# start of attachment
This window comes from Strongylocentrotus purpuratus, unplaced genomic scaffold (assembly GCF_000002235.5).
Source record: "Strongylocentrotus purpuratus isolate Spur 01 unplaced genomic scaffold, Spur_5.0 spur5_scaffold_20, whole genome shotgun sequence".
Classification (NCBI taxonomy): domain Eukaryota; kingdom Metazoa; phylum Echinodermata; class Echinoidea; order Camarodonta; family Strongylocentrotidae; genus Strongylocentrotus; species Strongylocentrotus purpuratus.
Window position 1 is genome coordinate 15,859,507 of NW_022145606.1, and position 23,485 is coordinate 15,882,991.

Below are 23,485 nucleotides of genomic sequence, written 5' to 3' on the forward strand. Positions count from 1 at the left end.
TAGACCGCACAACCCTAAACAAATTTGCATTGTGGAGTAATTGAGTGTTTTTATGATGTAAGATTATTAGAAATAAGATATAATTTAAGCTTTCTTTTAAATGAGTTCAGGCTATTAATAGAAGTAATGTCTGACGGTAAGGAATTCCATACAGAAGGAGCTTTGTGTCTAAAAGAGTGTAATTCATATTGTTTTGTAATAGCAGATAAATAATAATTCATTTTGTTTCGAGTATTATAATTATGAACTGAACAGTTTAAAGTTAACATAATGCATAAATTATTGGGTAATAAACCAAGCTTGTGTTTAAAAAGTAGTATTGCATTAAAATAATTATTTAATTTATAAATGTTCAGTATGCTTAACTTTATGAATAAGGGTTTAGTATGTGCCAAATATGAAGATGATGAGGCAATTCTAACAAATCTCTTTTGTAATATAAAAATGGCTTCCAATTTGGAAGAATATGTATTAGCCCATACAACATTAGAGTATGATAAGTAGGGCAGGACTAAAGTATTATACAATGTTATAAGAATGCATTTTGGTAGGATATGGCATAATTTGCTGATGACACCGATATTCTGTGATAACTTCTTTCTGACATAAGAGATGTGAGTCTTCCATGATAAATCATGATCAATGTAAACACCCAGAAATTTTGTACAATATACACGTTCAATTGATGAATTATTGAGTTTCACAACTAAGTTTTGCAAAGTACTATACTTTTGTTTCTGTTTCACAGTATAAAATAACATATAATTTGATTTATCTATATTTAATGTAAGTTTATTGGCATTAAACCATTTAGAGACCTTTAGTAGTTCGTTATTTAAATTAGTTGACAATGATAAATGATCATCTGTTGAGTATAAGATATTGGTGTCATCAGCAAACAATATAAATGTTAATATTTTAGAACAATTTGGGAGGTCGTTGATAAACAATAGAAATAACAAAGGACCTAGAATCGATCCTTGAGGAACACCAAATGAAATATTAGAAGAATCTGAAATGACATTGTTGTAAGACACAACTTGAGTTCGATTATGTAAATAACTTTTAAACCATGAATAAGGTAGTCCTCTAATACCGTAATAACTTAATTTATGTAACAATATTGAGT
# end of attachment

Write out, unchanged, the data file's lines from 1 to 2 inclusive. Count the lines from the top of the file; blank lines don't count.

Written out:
This window comes from Strongylocentrotus purpuratus, unplaced genomic scaffold (assembly GCF_000002235.5).
Source record: "Strongylocentrotus purpuratus isolate Spur 01 unplaced genomic scaffold, Spur_5.0 spur5_scaffold_20, whole genome shotgun sequence".